Zuberance does not provide incentives or points to hand-raising advocates, believing that their enthusiasm should stand on its own and not be juiced with external reward psychologies. The “ask” of the advocates in a Zuberance program is more specific, too, with the first step often being to encourage fans to write a product review. This review is created within a Zuberance tool, and is then syndicated (with permission of the fan) to Amazon, Yelp, Twitter, Facebook, TripAdvisor, etc. This is a very smart approach, and creates amazing participation rates of as much as 15%. That’s a lot of reviews for companies like restaurant.com that have 250,000 Zuberance advocates in their program. Zuberance consistently “nudges” advocates where necessary to publish more widely, share on Twitter and Facebook, and other brand-building behaviors.
Time passes. The touches from the brand are much less frequent than in a SocialToaster scenario. Approximately 90 days after the initial product review, Zuberance asks the advocate to write a testimonial, and gives them coupons they can give to their friends and colleagues, facilitating a viral commerce outcome. Those offers show a conversion rate of as much as 30%, providing a total program ROI of as much as 2400%.
Those testimonials can also be automatically published to the brand’s Facebook page and website, creating a steadily fresh stream of advocacy content. See the live reviews Facebook app for Parallels software, powered by Zuberance.
Brands have access to extensive back-end reporting, including participation and redemption rates by fan; by day; by platform; by product (for multi-product brands); and other variables.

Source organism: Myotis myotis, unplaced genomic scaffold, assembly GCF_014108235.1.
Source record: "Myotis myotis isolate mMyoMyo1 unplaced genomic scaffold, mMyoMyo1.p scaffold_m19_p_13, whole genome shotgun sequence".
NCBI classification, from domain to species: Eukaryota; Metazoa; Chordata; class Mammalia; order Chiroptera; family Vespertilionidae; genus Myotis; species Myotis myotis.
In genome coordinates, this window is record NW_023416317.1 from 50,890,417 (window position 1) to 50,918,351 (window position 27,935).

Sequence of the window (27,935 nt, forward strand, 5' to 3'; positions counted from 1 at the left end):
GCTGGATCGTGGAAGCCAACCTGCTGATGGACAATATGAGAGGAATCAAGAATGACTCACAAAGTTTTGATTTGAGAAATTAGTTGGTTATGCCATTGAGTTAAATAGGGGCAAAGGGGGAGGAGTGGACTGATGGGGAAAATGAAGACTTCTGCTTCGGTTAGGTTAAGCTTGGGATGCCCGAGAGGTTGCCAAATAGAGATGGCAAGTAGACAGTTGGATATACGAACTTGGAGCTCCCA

Zuberance is a fully hosted platform, with no IT integration necessary. Zuberance handles all management and set-up, with participation from the brand. New programs launch within 2-4 weeks, and run a minimum of 6 months, at a starting price of +/- $10,000 per month. Certainly more than SocialToaster, but when you consider that the brand has very little labor costs with Zuberance, plus the defined, commerce-oriented aspects of the solution, the value proposition can be extremely solid.
I love Zuberance as an effective, turnkey solution for larger brands, especially those in retail and manufacturing, and less “sexy” companies whose fans may not want to shout their advocacy from the social media rooftops twice per week, but would be happy to recruit colleagues to the cause via email, online reviews, and honest testimonials.
Specialization of Social Software is Now the Norm
This is a very interesting time in the marketing software business, in social media and beyond. Just as with social media management software (read my break-down of that market here), the purveyors are becoming more specialized, as particular use cases are getting better defined. Think about what you’re truly trying to accomplish with your social advocate program, and then pick the right tool for the job.
Which of these solutions makes the most sense for your business?